Friday, October 23, 2009

Books for Boys

Standing tall among the likes of Jules Verne, Joseph Conrad, James Fenimore Cooper, Jack London, Rudyard Kipling, Alexandre Dumas, Frederick Marryat, are distinctly Christian or Christian-influenced adventure writers, such as, to name a few:

  • Daniel Defoe -- Presbyterian dissenter who chronicled the history of the Scottish Presbyterian Church.
  • Johann David Wyss -- Rector of the Reformed Protestant Cathedral in Bern, Switzerland.
  • Robert Michael Ballantyne -- Ballantyne travelled to the places that he wrote about, and he stated, Personal Reminiscences in Book-Making: " all my writings I have always tried — how far successfully I know not — to advance the cause of Truth and Right and to induce my readers to put their trust in the love of God our Saviour, for this life as well as the life to come.” Elsewhere, he wrote: "In writing these volumes, the author has earnestly endeavoured to keep in view the glory of God and the good of man." See this website.
  • Robert Louis Stevenson -- Presbyterian, although he tended away from the beliefs of his church, wrote of Covenanters and Camisards, and coined the phrase "Ballantyne the Brave".
  • William Henry Giles Kingston -- Devout Christian, missionary supporter and translator of the works of Jules Verne from French into English.
  • George Alfred Henty -- Henty once said in an interview: "To be a true hero you must be a true Christian. To sum up, then, heroism is largely based upon two qualities-truthfulness and unselfishness, a readiness to put one’s own pleasure aside for that of others, helpful to your parents, even if that helpfulness demands some slight sacrifice of your own pleasure. You must remember that these two qualities are true signs of Christian heroism. If one is to be a true Christian, one must be a Christian hero. True heroism is inseparable from true Christianity, and as a step towards the former I would urge most strongly and urgently the practice of the latter."

A common theme running through many of these adventure stories is named after Daniel Defoe's greatest novel, Robinson Crusoe. Sometimes called the "Robinsonade," the story of castaways stranded on desert islands may be found not only in Jules Verne's The Mysterious Island, but in Wyss's The Swiss Family Robinson, Ballantyne's The Island Queen and The Lonely Island, Kingston's The Coral Island and Henty's For Name and Fame. Stevenson's Treasure Island does not involve castaways, but he spent time in the south Pacific later and is one of the great nineteenth century travel writers. Swiss Family Robinson and Robinson Crusoe both strongly reflect the Reformed world view of their authors. I am partial to these having had my own experience on a desert island (Gun Cay, Jamaica).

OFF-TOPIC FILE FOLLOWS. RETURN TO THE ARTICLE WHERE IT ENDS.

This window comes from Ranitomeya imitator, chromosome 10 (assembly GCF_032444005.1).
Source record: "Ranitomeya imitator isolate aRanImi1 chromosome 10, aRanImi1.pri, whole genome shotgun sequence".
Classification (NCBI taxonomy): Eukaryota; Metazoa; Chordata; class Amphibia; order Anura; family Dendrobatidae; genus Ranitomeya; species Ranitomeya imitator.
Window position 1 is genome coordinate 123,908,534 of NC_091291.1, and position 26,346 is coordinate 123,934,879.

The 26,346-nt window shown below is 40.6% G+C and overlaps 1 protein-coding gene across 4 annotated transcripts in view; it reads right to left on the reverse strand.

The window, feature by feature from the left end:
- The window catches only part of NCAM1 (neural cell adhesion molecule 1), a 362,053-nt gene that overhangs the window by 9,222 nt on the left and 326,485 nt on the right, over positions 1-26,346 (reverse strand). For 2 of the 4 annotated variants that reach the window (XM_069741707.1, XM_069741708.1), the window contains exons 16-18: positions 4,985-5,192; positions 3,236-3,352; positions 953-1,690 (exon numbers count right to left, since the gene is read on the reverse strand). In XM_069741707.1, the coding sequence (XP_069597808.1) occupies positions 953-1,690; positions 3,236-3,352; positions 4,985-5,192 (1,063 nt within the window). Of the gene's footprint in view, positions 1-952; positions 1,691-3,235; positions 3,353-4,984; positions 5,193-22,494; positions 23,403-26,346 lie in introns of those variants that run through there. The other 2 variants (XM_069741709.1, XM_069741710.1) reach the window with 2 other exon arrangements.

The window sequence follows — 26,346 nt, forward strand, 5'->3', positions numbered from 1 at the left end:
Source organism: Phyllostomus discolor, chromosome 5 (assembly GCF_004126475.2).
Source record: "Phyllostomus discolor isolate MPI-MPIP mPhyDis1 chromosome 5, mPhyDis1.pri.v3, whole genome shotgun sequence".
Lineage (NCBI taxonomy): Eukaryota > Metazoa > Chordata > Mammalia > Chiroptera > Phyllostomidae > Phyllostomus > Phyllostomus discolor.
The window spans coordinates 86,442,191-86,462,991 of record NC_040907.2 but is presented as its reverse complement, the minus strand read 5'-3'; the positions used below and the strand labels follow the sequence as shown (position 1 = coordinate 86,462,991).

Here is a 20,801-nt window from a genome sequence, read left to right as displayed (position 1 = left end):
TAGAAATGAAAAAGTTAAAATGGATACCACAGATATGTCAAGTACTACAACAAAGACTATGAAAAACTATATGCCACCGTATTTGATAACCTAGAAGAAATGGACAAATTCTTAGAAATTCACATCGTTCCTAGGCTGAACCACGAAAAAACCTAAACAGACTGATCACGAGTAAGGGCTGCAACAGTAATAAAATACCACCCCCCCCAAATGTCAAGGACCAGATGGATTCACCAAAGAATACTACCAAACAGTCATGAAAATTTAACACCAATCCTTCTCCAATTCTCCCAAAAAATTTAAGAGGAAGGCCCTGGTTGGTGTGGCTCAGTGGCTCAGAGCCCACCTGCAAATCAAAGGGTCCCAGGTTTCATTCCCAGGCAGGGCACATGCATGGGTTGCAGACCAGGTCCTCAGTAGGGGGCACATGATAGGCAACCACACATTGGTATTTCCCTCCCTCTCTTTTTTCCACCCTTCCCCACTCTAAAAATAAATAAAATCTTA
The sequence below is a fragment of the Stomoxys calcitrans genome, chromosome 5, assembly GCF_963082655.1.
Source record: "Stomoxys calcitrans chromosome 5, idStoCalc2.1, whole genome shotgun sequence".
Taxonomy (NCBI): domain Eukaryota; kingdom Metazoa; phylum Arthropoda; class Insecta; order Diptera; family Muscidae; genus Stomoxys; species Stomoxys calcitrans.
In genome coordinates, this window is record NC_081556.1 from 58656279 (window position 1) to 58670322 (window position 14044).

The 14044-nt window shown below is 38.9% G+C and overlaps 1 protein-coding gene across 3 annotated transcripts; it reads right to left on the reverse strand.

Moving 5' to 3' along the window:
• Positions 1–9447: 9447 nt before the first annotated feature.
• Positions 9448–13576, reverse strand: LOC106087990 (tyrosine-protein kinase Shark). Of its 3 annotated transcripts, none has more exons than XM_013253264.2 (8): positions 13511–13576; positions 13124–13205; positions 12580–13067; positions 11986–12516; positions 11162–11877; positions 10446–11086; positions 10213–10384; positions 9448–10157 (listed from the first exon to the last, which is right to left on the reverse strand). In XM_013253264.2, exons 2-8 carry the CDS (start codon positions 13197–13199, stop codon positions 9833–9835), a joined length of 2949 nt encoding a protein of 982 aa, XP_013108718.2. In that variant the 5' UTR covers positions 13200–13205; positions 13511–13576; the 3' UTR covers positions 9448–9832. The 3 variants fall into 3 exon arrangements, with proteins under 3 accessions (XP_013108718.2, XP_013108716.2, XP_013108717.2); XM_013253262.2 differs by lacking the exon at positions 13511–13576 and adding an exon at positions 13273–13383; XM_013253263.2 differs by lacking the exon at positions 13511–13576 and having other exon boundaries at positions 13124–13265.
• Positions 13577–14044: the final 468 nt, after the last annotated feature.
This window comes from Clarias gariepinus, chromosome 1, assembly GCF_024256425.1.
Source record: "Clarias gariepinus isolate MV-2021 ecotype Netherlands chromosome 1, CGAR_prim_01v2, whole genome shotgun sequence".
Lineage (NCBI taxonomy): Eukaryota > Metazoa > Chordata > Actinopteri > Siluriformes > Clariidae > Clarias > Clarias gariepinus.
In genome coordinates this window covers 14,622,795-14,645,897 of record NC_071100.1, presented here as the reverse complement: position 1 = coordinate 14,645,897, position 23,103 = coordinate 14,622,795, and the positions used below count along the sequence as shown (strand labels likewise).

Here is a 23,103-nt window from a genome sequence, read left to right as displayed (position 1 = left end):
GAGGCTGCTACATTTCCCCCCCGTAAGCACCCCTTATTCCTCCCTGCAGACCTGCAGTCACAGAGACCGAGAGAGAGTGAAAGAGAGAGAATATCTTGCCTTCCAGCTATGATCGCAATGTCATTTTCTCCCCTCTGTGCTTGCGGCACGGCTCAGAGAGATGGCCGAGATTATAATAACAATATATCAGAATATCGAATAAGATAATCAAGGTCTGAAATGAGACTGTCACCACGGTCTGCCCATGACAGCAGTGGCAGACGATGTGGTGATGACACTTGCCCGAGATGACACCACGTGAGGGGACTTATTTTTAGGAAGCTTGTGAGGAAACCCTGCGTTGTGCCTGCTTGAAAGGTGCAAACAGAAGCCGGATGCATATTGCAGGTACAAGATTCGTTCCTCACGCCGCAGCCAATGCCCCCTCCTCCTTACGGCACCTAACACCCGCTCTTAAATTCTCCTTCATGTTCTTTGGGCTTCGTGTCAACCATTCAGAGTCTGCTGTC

It is the historical novels focusing on religion that are of particular interest to this blogger, who is himself slowly writing a work of historical fiction. I will highlight a few which I think are worth having in the family library.

  • William H.G. Kingston, In the Wilds of Florida -- This story takes place in the 19th century but mentions the 16th century French Huguenot settlement in Florida.
  • G.A. Henty, St. Bartholomew's Eve -- A story about the 1572 St. Bartholomew's Day Massacre of French Huguenots.


  1. It's so important to draw attention to reading, and attract reluctant readers to it,especially boys. In fact, I've recently completed a feature magazine article on this subject that came out in October, "Help for Struggling, Reluctant Readers."

    I grew up as a reluctant reader, in spite of the fact that my father published over 70 books. Now I write action-adventures & mysteries, especially for tween boys, that avid boy readers and girls enjoy just as much.

    My blog, Books for Boys is dedicated to drawing attention to the importance of reading.

    Keep up your good work.

    Max Elliot Anderson

  2. Thank you for your comments and encouragement, Max, and for sharing the link to your interesting blog. Blessings!